Have you read "So I'm Not Crazy, Stupid or Lazy"? That explained a LOT about what I've been struggling with my whole life.

I have a friend who is in her mid-30's, has been teaching high school for the last few years as well as taking college courses to get her Master's. She was dx with ADHD a couple of years ago and has had many of the same issues with work that you relate. She was not rehired this fall at the school she'd been teaching at - mainly she failed to suck up to the principal. She took a part time job teaching at JuCo. But I'm sure she wonders if she'll run into the same problem.

Lady Lark
10-23-09, 08:35 PM
My son has Asperger's, and I know how hard it can be, reading what it's all about and wondering if there is any hope. I don't know how much it will help you, but with him we found a great play therapist who helped him learn how to read people, and then how to react.

The way she described it was that aspies don't pick up on non-verbal like most kids do, but they can be taught how to intellectually read it. So while most people know what someone looks like sad, and how to react, and learned that as they grew up, aspies have to think, "ok, the way the eyes are, combined with the lips, combined with the turn of the body means sad, now that I know that, I should say something to cheer them up"

It's basically a foreign language, and anyone can learn that, given time and practice. One thing that also helped, is this great computer program called Mind Reading. It's help teach non-verbal, and how to react.

Lunacie
10-24-09, 09:26 AM
My granddaughter has a wonderful teacher this year (special ed room). She was explaining to us last week at parent/teacher conferences her idea to set up a mirror and model different moods for Nove 'Mber, and have Nove try to copy them. Sounds like it might help Nove to understand moods and read them in other people's expressions and postures.

Rhoellan
10-24-09, 11:02 AM
Well I am not a child unfortunately, but it should work for my son. For me, I make a living out of reading body language and have learned the hard way about saying what I am thinking or reacting to something.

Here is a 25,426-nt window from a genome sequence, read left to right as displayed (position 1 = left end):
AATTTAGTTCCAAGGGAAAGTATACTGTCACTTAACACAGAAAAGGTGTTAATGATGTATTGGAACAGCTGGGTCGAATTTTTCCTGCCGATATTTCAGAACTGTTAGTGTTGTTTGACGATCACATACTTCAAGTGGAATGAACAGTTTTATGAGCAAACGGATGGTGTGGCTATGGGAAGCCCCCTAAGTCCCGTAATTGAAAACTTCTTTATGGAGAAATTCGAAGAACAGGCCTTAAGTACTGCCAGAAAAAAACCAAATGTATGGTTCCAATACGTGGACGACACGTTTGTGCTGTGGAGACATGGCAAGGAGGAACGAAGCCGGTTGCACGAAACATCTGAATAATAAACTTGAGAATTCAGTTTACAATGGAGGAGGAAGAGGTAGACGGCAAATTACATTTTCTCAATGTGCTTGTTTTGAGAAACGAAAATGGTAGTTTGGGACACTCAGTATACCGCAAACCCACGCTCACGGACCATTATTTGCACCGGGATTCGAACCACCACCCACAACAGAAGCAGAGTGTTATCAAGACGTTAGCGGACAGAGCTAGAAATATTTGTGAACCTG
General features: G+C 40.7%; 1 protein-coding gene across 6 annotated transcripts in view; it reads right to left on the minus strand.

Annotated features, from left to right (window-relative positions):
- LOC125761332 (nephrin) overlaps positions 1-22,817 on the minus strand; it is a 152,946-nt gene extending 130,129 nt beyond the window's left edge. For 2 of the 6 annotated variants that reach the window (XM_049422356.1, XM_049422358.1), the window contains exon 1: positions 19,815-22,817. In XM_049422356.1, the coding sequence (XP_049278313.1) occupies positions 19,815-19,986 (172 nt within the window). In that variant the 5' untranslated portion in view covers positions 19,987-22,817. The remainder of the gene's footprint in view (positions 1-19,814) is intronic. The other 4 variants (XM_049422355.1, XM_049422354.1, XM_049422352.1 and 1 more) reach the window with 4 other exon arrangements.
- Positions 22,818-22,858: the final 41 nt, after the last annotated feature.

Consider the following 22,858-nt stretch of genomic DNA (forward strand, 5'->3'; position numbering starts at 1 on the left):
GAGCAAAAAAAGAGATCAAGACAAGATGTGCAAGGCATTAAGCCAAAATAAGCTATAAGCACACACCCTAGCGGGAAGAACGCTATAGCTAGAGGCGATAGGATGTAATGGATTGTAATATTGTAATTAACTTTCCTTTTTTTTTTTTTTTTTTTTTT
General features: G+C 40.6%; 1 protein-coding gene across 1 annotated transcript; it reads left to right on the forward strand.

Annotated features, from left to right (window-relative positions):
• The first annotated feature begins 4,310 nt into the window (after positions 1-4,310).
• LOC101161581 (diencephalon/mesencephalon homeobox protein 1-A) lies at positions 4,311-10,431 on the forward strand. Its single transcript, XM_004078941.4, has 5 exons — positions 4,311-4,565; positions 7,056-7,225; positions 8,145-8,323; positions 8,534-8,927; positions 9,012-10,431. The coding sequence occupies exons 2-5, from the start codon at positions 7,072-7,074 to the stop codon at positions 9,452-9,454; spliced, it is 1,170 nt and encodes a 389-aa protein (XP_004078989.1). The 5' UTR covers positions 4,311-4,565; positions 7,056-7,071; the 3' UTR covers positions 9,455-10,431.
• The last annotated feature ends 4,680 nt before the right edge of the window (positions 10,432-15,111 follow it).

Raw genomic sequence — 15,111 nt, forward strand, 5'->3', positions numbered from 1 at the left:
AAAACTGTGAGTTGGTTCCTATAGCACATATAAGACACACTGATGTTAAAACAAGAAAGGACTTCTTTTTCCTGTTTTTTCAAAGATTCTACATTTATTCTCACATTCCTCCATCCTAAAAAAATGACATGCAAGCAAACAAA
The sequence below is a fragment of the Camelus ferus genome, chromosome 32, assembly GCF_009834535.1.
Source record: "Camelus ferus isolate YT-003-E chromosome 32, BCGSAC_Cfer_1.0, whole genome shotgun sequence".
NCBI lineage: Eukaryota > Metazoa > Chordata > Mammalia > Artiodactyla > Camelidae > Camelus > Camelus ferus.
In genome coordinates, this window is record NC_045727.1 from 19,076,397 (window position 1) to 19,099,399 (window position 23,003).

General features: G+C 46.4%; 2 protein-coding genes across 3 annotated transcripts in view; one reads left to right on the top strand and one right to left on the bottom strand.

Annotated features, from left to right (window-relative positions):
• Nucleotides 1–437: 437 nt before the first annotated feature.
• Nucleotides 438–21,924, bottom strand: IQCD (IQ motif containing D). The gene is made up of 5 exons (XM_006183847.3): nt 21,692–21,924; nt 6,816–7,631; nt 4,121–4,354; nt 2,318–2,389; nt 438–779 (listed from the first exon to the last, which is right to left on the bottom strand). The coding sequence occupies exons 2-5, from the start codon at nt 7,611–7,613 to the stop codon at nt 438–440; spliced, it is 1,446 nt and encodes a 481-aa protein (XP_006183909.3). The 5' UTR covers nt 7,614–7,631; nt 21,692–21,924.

That said; it is INTENSE WORK for me to do this. I way awake at night replaying conversations and formulating conversations complete with the other person's anticipated response. This makes me very calculating and many times correct as I seem to have responses that flow naturally to their objections.

I can go on and on about this, but I know from picking other people's brains that the way I approach things is alien, so I keep it to myself. I get by, but I get lonely, yet have self defeating behavior when establishing long term relationships. Yes, this is something I have realized, like many other oddities about myself, but cannot seem to fix.

My concern is that everyone struggles with things; nothing is perfect. That it is too convenient to blame a short coming on a disorder. That, like my son, this is just me being just kind of "off", yet have been told I am "gifted". If it is Asperger's, as I understand it and if therapy is the only treatment, then experiences have allowed me to get a hand's on learning approach. Therefore, I need to just focus on my son and "deal with it" on my own, unless there are things I am missing here. Anything I am missing? :confused:

Lady Lark
10-24-09, 12:40 PM
The hardest thing we had to work with my son was getting him to let things go. It sounds like you have that difficulty too. (replaying conversations) Can you find somewhere, some activity that you enjoy where you either fit in better, or were people don't care if you're a little "off? That would help wonders in giving you some down time to de-stress.